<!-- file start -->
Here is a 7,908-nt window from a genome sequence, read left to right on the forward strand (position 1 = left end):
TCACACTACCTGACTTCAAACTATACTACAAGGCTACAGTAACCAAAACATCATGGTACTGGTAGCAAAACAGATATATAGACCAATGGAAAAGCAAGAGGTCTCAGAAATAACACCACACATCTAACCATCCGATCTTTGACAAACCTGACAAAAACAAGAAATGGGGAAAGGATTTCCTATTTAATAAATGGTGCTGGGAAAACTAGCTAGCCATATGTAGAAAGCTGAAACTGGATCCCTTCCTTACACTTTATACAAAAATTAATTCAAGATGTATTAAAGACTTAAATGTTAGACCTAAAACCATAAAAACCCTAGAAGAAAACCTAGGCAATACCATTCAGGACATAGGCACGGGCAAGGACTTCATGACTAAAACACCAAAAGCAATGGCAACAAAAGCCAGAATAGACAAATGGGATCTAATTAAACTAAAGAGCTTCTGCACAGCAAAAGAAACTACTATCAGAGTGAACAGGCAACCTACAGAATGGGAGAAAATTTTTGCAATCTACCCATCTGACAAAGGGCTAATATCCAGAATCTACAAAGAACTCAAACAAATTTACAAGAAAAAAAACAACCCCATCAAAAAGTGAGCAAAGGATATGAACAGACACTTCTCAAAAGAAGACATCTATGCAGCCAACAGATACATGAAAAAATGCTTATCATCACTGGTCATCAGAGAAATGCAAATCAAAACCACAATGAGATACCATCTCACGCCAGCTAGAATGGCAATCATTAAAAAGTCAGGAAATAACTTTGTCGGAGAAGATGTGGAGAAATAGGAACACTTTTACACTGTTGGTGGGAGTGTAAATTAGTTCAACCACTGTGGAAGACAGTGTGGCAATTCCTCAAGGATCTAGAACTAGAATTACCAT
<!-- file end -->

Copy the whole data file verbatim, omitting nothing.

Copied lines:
Here is a 7,908-nt window from a genome sequence, read left to right on the forward strand (position 1 = left end):
TCACACTACCTGACTTCAAACTATACTACAAGGCTACAGTAACCAAAACATCATGGTACTGGTAGCAAAACAGATATATAGACCAATGGAAAAGCAAGAGGTCTCAGAAATAACACCACACATCTAACCATCCGATCTTTGACAAACCTGACAAAAACAAGAAATGGGGAAAGGATTTCCTATTTAATAAATGGTGCTGGGAAAACTAGCTAGCCATATGTAGAAAGCTGAAACTGGATCCCTTCCTTACACTTTATACAAAAATTAATTCAAGATGTATTAAAGACTTAAATGTTAGACCTAAAACCATAAAAACCCTAGAAGAAAACCTAGGCAATACCATTCAGGACATAGGCACGGGCAAGGACTTCATGACTAAAACACCAAAAGCAATGGCAACAAAAGCCAGAATAGACAAATGGGATCTAATTAAACTAAAGAGCTTCTGCACAGCAAAAGAAACTACTATCAGAGTGAACAGGCAACCTACAGAATGGGAGAAAATTTTTGCAATCTACCCATCTGACAAAGGGCTAATATCCAGAATCTACAAAGAACTCAAACAAATTTACAAGAAAAAAAACAACCCCATCAAAAAGTGAGCAAAGGATATGAACAGACACTTCTCAAAAGAAGACATCTATGCAGCCAACAGATACATGAAAAAATGCTTATCATCACTGGTCATCAGAGAAATGCAAATCAAAACCACAATGAGATACCATCTCACGCCAGCTAGAATGGCAATCATTAAAAAGTCAGGAAATAACTTTGTCGGAGAAGATGTGGAGAAATAGGAACACTTTTACACTGTTGGTGGGAGTGTAAATTAGTTCAACCACTGTGGAAGACAGTGTGGCAATTCCTCAAGGATCTAGAACTAGAATTACCAT